Artist Spotlight: Jenion Tyson
LAKE CITY, S.C. – Jenion Tyson is a beekeeper, gardener and artist who lives with his wife in their “eclectic” neighborhood in North Charleston.
The photographer said in his artist statement that his work in this year’s ArtFields is named for a barrier island south of Charleston. “Botany Bay,” was devastated during Hurricane Matthew. The only causeway to the island was reopened to the public months later. Hurricane Irma washed away this solitary beauty, he said, but that came after he had captured it.
“I think I first heard about ArtFields when a friend of mine (Paul Bowers) wrote an article about it for the Charleston City Paper,” Tyson said. “It must have been one of the first years. I meant to visit a couple of years, but it didn’t happen.” He said he has enjoyed taking photographs and “had gotten a lot of positive feedback from friends and family,” but he had never entered a competition.
That changed in 2013. He entered the weekly photo contest in the Post and Courier newspaper and later the Coastal Carolina Fair and North Charleston Arts Fest juried photography shows. Then, in 2016, he said, he decided to enter ArtFields 2017.
“I had no idea whether it was good enough for a ‘real’ art show,” Tyson said. “It was a photo of a dead tree on the ‘bone yard beach’ at Bulls Island in the Cape Romain National Wildlife Refuge.”
Tyson said he thought the picture was striking, even “desolate as a black-and-white photo.” He said he was thrilled to be accepted then, and again this year.
“I had a few other successes at the same time,” he said. “I was asked to do a month-long show at the Georgetown County Library’s Heritage Center in January 2017, and I was in a couple of shows at Fabulon Art, a gallery in Charleston.”
Tyson said having his work in those shows boosted his confidence, adding that he has learned “it was a lot of work to get photos ready for shows.”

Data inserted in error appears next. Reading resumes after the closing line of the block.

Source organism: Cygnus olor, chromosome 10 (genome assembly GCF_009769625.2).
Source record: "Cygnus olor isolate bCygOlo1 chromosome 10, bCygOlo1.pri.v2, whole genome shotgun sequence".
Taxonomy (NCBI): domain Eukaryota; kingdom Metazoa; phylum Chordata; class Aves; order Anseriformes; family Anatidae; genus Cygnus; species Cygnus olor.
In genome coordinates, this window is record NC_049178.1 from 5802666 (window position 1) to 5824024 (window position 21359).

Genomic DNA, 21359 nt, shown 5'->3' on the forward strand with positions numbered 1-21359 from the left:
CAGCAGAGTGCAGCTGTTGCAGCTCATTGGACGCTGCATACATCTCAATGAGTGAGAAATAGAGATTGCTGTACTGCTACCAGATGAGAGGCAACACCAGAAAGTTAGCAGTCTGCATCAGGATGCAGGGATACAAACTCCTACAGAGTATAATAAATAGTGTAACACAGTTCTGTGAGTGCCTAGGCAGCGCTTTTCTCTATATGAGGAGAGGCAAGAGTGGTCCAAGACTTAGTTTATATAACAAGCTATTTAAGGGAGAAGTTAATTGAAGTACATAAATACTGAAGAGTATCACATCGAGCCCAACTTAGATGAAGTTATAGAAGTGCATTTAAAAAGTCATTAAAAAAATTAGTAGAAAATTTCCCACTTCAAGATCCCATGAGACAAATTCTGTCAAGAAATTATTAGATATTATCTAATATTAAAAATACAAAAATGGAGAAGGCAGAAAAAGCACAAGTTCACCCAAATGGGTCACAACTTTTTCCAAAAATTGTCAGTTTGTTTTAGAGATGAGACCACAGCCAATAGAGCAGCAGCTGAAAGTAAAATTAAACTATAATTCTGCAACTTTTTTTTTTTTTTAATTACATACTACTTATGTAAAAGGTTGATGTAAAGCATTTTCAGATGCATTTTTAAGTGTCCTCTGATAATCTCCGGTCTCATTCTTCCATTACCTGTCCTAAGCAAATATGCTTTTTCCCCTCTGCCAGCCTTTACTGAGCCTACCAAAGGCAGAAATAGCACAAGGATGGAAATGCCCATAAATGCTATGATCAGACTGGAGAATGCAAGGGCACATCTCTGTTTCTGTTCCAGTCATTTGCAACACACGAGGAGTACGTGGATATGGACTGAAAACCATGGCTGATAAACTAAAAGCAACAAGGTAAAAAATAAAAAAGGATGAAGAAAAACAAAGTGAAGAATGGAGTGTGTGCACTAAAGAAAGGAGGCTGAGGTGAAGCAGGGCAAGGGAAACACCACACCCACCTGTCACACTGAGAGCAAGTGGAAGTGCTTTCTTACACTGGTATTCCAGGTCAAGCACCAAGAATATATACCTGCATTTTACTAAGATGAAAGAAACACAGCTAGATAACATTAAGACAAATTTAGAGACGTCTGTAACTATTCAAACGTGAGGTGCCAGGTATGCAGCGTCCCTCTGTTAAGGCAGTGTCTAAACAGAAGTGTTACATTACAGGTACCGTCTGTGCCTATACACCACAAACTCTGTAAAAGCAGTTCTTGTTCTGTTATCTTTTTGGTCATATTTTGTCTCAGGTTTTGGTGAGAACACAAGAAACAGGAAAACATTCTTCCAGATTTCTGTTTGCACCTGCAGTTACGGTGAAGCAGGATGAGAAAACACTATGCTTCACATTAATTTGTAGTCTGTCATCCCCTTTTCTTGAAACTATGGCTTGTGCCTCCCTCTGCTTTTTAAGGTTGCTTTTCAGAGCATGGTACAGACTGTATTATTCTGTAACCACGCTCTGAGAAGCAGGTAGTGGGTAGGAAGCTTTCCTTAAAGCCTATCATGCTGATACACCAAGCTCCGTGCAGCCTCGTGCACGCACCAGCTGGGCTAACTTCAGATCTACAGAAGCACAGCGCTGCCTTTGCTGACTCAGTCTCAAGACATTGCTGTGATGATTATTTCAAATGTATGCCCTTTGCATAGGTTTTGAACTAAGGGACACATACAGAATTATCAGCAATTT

He said he knew he would enter ArtFields 2018, but his favorite photo “happened to be another dead tree on the beach!”
While this year’s photograph is “very different from the first one … I’ve always been interested in the beauty of nature,” he said. “I want to say its fragility, too, but, for the most part, it seems to recover. Like the dead trees on the beach, where the ocean has moved in? There’s probably more land now on the other side of the island where sand has built up. But the cycle for this is long.”
Tyson said he spent many hours on Pawleys Island growing up, and he became aware of the same cycles of nature there.
“You would see the same thing,” he said. “One year the north end had a lot of extra sand, and maybe the next year it was the south end.” Tyson said he first photographed birds.
“I can be a little obsessive,” he said. “I want to photograph every bird. I eventually come to my senses, but I do get photos of birds that you don’t see every day.”
And that premise is true with some of the long exposure photography he’s done, he said.
“It gives you a different perspective, one that you will never have without the photo,” he said. “The astrophotography is the same. You’ll never be able to see those deep sky objects with the naked eye like you will in photos. Ditto with macro photography.”
In 2009 Tyson started a gardening blog. He became a master gardener in 2012. He was taking pictures for his blog and over the years became more interested in photography. In 2013 he bought a more professional camera, and that move opened a whole new world for him, he said.
In 2013, he began to take nature photography seriously after winning the weekly photo contest in the Post and Courier. Since then, Tyson has exhibited his photos in the North Charleston Arts Fest as well as the Coastal Carolina Fair Photography Show, where he recently won two honorable mentions.
“I like music, listening to it, playing it, but I haven’t spent a lot of time on it lately,” he said. “... My wife and I like puzzles and trivia … and we’ve gotten into playing board games in the past couple of years. … Ticket to Ride, Pandemic, and Carcassonne, games like that.”